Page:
This is one of the most common questions I get in my law practice, and here’s my extremely honest answer: you need to form an LLC as soon as you’ve decided to make any kind of money from your land. It doesn’t matter if you aren’t calling it a business just yet.
For example, are you selling:
You need to have an LLC.
Here’s what I tell my own clients: an LLC is meant to protect you, so let it do just that. As a general rule of thumb, when you’re making the same amount of money as the filing fees in your state, it’s time to consider forming one. Beyond the legal benefit, your accountant can likely employ a tax strategy that uses an LLC status to your advantage as well. This is another important aspect of choosing an LLC: it gives you more flexibility in terms of choosing how to be taxed. For example, ask your accountant if you can save money by being taxed as an S-Corp.
How much does it cost to form an LLC?
First, it’ll depend on your state. In some states, such as Oklahoma, it only costs $100 a year, whereas Texas charges $300. After that initial filing, you’ll likely have to pay a small amount in what the state calls your “annual certificates”- for example, in Oklahoma, that’s a $25/year charge.
So, for my clients in Oklahoma, I tell them as a general rule of thumb to start considering an LLC once they have brought in just $100 of revenue. But honestly, that recommendation is only appropriate for people who aren’t sure if they want to have a business or not. If you know you want to make any sort of money from your homestead, you should form an LLC.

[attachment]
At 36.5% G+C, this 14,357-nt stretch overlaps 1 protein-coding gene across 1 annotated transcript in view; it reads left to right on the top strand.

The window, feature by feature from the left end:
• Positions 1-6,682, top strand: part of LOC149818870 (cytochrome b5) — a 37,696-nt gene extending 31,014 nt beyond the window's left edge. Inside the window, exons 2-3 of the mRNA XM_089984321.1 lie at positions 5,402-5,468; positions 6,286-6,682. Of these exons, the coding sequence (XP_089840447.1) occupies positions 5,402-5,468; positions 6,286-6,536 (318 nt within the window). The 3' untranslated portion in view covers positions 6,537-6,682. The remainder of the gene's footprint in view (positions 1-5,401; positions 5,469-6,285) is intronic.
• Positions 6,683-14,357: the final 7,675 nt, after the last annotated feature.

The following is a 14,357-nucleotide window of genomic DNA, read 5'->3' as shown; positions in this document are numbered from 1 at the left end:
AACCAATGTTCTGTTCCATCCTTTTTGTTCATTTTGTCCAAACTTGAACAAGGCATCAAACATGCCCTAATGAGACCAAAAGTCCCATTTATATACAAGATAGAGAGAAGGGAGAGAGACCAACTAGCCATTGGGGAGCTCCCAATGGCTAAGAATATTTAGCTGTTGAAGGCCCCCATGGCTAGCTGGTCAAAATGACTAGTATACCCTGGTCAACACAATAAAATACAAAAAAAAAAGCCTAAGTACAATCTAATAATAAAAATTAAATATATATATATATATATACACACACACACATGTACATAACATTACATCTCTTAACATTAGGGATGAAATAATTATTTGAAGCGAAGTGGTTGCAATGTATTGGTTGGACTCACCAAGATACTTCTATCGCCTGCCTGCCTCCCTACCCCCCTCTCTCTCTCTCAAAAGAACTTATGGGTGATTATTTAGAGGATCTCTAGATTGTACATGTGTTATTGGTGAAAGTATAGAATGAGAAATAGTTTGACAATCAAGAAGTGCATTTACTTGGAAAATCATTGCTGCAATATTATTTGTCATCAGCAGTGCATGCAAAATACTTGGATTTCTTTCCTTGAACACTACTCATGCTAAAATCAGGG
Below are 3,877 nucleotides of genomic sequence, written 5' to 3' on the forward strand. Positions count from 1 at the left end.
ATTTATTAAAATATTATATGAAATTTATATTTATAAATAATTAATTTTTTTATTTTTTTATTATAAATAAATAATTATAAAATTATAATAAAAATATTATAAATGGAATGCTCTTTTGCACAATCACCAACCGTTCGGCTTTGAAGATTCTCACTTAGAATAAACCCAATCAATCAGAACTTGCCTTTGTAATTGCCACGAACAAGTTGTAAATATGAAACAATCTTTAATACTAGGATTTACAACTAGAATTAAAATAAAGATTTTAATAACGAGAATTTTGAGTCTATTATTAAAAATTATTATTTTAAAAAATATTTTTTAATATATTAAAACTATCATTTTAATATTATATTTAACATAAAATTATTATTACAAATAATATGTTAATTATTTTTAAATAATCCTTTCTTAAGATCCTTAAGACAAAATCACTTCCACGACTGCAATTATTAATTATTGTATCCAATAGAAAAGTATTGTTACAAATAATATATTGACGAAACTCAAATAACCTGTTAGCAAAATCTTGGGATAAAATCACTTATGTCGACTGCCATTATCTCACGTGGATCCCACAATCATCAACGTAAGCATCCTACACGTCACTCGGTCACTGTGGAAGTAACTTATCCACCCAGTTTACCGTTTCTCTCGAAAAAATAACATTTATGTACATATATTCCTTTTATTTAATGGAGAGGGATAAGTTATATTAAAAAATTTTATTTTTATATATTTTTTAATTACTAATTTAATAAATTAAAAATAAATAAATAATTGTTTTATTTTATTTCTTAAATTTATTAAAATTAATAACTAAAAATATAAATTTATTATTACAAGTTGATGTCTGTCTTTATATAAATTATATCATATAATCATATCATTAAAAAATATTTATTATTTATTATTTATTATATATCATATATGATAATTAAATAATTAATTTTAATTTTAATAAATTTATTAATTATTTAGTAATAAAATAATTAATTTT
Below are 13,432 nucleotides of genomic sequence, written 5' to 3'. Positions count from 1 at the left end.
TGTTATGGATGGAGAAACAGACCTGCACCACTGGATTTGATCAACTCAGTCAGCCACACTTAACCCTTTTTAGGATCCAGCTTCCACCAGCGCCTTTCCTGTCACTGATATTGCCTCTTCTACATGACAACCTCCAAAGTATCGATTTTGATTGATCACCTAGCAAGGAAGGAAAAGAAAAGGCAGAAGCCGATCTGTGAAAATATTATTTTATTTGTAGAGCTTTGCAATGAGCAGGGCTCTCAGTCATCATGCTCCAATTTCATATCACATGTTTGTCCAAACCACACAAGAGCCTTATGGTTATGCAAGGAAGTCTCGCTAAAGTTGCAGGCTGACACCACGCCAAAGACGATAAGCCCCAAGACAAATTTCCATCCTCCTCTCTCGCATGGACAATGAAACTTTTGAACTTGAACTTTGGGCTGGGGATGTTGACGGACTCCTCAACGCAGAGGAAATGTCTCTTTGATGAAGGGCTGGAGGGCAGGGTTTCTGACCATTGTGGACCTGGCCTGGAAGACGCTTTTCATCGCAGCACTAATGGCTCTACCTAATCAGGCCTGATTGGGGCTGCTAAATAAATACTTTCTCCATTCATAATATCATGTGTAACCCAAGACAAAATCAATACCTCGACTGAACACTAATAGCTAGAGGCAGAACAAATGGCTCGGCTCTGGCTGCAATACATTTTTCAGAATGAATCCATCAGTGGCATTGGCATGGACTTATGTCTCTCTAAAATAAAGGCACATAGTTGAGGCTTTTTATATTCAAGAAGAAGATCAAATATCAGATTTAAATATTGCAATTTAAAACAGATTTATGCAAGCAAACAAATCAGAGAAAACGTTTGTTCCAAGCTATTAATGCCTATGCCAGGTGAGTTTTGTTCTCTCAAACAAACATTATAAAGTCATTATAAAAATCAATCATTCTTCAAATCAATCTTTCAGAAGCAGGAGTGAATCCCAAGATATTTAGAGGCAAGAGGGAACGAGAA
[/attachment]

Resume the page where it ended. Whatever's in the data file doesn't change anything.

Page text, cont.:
Another note: if you’re accepting any form of compensation from anything you’re selling or trading from your property, (ie, beginning to teach riding lessons, board animals, sell animals, etc), those endeavors may fall outside your general liability homeowner’s policy, as they could be considered a “commercial enterprise”. I recommend the formation of a formal entity sooner for clients who make any form of money from owning property or animals than typical business clients, simply because the liability is automatically higher.
First and foremost, forming an LLC is one of simplest steps you can take, legally speaking. While we will always recommend that you have a lawyer assist you with anything legal, the process is pretty straightforward. We can (generally) break it down into 4 easy steps. Note, this may differ slightly in some states.
Here are the steps you need to take to form an LLC:
Once you fill out your articles of organization, you will usually receive the paperwork electronically. Now, you need to:
Even if your homestead business is more of a hobby, it’s important to legally protect you and your homestead. Incorporating your homestead as soon as you start to make money homesteading will protect you and your personal assets when accidents happen. It doesn’t have to be difficult or daunting to get your homestead business the proper legal protection. It will save money and heartache in the long run. Follow my easy steps to form your LLC so you can focus on the joy of making money from your homestead business.